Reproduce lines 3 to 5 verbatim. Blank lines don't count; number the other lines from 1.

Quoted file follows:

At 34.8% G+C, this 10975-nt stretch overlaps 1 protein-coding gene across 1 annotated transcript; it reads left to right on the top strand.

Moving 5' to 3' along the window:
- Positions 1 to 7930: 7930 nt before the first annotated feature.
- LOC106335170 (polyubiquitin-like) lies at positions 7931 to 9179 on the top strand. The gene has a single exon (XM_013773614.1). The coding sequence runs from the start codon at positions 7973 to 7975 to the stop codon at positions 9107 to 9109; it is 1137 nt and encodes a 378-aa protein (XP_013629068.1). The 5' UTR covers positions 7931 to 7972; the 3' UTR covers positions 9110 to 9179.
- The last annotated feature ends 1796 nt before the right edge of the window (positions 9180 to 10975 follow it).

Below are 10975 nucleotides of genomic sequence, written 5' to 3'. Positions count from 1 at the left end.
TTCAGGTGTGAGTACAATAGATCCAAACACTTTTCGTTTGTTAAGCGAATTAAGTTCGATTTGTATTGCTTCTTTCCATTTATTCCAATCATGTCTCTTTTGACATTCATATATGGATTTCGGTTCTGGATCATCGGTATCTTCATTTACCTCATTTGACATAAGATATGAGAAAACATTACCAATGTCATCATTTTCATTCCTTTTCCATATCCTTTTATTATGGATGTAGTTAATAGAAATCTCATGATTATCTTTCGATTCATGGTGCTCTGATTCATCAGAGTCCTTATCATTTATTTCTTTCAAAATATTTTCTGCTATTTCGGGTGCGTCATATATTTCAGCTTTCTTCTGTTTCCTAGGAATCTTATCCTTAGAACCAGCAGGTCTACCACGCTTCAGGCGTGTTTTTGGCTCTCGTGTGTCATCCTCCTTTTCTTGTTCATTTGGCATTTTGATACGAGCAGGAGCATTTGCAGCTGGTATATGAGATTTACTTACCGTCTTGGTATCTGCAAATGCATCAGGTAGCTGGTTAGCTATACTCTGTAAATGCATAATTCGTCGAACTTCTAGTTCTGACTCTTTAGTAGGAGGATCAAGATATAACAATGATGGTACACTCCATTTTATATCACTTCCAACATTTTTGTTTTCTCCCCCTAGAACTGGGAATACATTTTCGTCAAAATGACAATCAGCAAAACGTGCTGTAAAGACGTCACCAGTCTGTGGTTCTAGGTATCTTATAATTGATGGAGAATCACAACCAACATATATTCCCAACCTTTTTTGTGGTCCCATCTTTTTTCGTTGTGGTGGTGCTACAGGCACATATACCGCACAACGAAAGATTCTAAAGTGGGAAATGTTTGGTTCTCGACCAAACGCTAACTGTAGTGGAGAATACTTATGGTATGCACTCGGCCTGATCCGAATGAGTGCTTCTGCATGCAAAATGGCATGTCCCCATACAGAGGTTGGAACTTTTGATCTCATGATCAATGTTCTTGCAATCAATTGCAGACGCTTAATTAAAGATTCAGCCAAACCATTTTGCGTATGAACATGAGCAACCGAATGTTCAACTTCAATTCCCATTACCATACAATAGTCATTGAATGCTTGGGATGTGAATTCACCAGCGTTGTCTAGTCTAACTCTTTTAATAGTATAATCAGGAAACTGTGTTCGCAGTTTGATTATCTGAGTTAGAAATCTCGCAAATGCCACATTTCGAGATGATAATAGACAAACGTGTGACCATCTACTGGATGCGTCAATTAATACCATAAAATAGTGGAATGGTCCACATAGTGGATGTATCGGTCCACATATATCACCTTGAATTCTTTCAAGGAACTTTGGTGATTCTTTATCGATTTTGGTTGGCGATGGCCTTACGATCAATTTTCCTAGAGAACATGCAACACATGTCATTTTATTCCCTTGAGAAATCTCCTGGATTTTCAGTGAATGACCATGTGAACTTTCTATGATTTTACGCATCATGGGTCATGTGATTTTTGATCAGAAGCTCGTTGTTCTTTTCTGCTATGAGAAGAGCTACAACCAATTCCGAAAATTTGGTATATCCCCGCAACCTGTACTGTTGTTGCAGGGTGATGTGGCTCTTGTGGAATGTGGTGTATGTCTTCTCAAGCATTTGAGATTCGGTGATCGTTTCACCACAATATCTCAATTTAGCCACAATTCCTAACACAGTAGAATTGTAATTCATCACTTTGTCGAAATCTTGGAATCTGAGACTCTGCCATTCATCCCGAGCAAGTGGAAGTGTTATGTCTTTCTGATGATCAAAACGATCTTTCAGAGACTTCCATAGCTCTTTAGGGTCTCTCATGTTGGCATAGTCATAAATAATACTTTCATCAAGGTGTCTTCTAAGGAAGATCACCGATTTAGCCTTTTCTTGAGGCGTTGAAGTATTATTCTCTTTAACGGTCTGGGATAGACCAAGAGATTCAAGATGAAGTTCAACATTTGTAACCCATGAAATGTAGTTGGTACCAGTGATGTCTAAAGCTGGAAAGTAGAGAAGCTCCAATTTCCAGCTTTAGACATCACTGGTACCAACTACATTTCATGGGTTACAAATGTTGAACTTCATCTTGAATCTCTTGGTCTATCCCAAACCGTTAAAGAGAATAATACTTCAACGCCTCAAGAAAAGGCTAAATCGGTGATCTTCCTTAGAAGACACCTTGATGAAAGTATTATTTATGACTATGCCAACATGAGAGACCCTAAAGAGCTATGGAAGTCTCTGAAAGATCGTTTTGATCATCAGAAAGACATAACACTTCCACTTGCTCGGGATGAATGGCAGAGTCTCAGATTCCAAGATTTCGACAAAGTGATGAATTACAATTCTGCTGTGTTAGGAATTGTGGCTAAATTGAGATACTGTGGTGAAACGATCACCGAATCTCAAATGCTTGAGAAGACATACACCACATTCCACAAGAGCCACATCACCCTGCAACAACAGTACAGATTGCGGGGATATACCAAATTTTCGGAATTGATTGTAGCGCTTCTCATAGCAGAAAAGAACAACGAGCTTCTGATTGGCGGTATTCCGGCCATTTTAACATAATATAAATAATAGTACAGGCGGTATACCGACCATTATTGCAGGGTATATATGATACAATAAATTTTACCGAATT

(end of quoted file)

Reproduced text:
- Positions 1 to 7930: 7930 nt before the first annotated feature.
- LOC106335170 (polyubiquitin-like) lies at positions 7931 to 9179 on the top strand. The gene has a single exon (XM_013773614.1). The coding sequence runs from the start codon at positions 7973 to 7975 to the stop codon at positions 9107 to 9109; it is 1137 nt and encodes a 378-aa protein (XP_013629068.1). The 5' UTR covers positions 7931 to 7972; the 3' UTR covers positions 9110 to 9179.
- The last annotated feature ends 1796 nt before the right edge of the window (positions 9180 to 10975 follow it).